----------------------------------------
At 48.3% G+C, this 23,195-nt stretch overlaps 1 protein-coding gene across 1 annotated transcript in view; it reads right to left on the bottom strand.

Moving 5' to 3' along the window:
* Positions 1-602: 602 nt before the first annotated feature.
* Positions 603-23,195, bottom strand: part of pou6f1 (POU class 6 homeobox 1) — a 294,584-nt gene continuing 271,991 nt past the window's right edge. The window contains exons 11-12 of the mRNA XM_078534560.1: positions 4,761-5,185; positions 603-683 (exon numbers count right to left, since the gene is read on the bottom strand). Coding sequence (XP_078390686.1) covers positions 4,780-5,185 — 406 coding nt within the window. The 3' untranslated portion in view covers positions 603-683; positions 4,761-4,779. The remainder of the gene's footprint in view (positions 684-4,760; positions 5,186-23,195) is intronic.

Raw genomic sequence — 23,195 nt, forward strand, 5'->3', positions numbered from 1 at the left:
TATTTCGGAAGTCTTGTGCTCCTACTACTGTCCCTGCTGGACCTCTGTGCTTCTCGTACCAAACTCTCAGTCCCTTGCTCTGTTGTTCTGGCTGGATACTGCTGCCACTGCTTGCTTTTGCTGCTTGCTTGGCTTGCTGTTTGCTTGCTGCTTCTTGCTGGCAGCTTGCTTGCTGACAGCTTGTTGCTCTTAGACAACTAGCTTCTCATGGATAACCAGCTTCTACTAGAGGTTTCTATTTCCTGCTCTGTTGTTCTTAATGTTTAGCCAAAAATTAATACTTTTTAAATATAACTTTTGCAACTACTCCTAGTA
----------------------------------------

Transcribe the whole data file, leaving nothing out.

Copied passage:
At 48.3% G+C, this 23,195-nt stretch overlaps 1 protein-coding gene across 1 annotated transcript in view; it reads right to left on the bottom strand.

Moving 5' to 3' along the window:
* Positions 1-602: 602 nt before the first annotated feature.
* Positions 603-23,195, bottom strand: part of pou6f1 (POU class 6 homeobox 1) — a 294,584-nt gene continuing 271,991 nt past the window's right edge. The window contains exons 11-12 of the mRNA XM_078534560.1: positions 4,761-5,185; positions 603-683 (exon numbers count right to left, since the gene is read on the bottom strand). Coding sequence (XP_078390686.1) covers positions 4,780-5,185 — 406 coding nt within the window. The 3' untranslated portion in view covers positions 603-683; positions 4,761-4,779. The remainder of the gene's footprint in view (positions 684-4,760; positions 5,186-23,195) is intronic.

Raw genomic sequence — 23,195 nt, forward strand, 5'->3', positions numbered from 1 at the left:
TATTTCGGAAGTCTTGTGCTCCTACTACTGTCCCTGCTGGACCTCTGTGCTTCTCGTACCAAACTCTCAGTCCCTTGCTCTGTTGTTCTGGCTGGATACTGCTGCCACTGCTTGCTTTTGCTGCTTGCTTGGCTTGCTGTTTGCTTGCTGCTTCTTGCTGGCAGCTTGCTTGCTGACAGCTTGTTGCTCTTAGACAACTAGCTTCTCATGGATAACCAGCTTCTACTAGAGGTTTCTATTTCCTGCTCTGTTGTTCTTAATGTTTAGCCAAAAATTAATACTTTTTAAATATAACTTTTGCAACTACTCCTAGTA